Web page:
Firearm is any type of gun designed to be readily carried and used by an individual.
The first firearms originated in 10th-century China, when bamboo tubes containing gunpowder and pellet projectiles were mounted on spears to make the portable fire lance, operable by a single person, which was later used to good effect in the Siege of De’an in 1132.
In the 13th century, fire lance barrels were replaced with metal tubes and transformed into the metal-barreled hand cannon.
The technology gradually spread throughout Eurasia during the 14th century.
Older firearms typically used black powder as a propellant, but modern firearms use smokeless powder or other propellants.
Most modern firearms (with the notable exception of smoothbore shotguns) have rifled barrels to impart spin to the projectile for improved flight stability.
Modern firearms can be described by their caliber (i.e. bore diameter).
For pistols and rifles this is given in millimeters or inches (e.g. 7.62mm or .308 in.), or in the case of shotguns by their gauge (e.g. 12 ga. and 20 ga.).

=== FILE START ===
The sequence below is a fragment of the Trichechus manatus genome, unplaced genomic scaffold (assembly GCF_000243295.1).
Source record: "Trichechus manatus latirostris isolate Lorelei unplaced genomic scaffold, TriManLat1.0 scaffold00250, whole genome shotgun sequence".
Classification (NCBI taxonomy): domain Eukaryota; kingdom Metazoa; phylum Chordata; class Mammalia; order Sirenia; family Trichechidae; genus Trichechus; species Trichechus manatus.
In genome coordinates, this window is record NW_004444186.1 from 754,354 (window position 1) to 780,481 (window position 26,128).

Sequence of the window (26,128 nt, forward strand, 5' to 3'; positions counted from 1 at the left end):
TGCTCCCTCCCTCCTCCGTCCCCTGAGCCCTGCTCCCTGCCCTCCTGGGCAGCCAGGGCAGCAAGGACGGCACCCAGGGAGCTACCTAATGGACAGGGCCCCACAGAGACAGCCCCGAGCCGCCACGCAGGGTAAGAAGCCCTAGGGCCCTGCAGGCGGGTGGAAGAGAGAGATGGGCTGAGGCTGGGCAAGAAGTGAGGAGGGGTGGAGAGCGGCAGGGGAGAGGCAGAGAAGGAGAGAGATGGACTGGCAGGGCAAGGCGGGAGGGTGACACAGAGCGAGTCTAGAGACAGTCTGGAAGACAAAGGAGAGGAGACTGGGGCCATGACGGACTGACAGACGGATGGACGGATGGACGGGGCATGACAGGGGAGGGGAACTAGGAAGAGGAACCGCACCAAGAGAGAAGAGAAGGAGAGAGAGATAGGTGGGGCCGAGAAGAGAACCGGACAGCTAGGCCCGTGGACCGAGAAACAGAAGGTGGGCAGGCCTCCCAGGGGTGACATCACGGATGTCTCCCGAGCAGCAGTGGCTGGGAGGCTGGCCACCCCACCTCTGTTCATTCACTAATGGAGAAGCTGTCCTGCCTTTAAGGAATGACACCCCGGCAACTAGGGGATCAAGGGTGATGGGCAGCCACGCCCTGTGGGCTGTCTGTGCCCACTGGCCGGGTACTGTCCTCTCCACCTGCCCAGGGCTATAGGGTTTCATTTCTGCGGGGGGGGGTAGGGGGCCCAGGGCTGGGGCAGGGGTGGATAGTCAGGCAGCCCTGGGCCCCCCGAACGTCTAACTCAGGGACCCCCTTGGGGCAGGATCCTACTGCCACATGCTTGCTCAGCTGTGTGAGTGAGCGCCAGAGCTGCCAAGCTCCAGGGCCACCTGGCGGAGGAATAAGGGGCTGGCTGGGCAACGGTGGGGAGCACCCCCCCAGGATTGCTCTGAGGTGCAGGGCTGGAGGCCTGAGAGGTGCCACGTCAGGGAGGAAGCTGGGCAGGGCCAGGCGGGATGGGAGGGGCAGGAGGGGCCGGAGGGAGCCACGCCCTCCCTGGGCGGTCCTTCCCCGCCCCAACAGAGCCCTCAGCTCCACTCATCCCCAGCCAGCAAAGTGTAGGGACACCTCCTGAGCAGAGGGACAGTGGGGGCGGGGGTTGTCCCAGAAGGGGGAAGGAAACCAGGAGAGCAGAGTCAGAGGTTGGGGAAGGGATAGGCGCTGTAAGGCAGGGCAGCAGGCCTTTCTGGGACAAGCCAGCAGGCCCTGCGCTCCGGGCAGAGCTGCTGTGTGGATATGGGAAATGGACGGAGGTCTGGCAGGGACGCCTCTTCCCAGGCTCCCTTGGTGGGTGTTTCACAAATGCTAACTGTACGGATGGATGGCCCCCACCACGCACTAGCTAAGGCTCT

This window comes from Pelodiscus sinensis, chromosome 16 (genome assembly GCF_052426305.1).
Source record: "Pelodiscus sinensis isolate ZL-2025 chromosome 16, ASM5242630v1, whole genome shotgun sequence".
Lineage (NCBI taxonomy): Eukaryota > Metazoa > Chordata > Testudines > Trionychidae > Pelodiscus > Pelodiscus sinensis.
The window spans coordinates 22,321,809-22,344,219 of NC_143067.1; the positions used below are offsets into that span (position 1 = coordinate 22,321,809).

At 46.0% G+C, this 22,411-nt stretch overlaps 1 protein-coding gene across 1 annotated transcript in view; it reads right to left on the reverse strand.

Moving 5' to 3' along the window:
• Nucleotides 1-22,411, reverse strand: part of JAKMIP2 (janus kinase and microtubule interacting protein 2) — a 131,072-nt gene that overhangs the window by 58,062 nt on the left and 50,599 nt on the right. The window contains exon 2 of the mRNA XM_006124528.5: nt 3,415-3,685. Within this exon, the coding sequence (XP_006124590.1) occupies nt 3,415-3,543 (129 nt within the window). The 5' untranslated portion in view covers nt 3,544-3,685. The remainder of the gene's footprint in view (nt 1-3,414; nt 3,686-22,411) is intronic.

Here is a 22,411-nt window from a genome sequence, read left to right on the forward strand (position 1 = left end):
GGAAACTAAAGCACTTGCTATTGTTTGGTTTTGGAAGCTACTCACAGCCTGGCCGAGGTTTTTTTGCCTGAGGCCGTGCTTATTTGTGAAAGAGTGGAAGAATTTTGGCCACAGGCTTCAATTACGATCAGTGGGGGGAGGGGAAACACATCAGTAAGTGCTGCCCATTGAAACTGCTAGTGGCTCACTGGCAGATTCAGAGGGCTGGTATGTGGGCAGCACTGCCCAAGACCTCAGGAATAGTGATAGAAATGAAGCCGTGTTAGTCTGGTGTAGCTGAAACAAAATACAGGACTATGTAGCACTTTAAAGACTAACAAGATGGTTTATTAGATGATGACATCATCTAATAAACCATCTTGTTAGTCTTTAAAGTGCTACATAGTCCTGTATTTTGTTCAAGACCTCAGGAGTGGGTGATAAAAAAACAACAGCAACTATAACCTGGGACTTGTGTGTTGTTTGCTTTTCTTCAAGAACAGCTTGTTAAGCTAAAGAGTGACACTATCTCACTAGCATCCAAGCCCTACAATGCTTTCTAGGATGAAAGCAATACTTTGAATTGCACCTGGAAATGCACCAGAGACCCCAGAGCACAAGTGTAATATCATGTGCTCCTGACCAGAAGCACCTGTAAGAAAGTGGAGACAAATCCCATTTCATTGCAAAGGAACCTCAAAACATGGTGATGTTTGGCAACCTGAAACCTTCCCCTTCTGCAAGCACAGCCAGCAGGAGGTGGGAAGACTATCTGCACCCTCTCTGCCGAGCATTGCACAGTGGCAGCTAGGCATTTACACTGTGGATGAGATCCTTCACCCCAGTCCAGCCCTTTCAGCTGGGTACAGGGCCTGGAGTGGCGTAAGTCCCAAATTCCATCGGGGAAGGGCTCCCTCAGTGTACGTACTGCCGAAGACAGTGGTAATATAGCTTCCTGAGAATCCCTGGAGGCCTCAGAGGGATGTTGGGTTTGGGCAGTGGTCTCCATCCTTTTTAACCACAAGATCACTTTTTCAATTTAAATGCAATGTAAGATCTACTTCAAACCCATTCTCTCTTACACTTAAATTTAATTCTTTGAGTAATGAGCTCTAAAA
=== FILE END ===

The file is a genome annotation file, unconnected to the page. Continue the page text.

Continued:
Firearms are also described by the type of action employed (e.g. muzzleloader, breechloader, lever, bolt, pump, revolver, semi-automatic, fully automatic, etc.), together with the usual means of deportment (i.e. hand-held or mechanical mounting). Further classification may make reference to the type of barrel used (i.e. rifled) and to the barrel length (e.g. 24 inches), to the firing mechanism (e.g. matchlock, wheellock, flintlock, or percussion lock), to the design’s primary intended use (e.g. hunting rifle), or to the commonly accepted name for a particular variation (e.g. Gatling gun).
Shooters aim firearms at their targets with hand-eye coordination, using either iron sights or optical sights.
The accurate range of pistols generally does not exceed 100 metres (110 yd; 330 ft), while most rifles are accurate to 500 metres (550 yd; 1,600 ft) using iron sights, or to longer ranges whilst using optical sights.
Purpose-built sniper rifles and anti-materiel rifles are accurate to ranges of more than 2,000 metres (2,200 yd).
(Firearm rounds may be dangerous or lethal well beyond their accurate range; the minimum distance for safety is much greater than the specified range for accuracy).
selective-fire rifle that uses an intermediate cartridge and a detachable magazine, which usually short, compact, selective-fire weapons that fire a cartridge intermediate in power between submachine gun and rifle cartridge
Long-barreled firearm designed to shoot a straight-walled cartridge known as a shotshell, which usually discharges numerous small pellet-like spherical sub-projectiles called shot, or sometimes a single solid projectile called a slug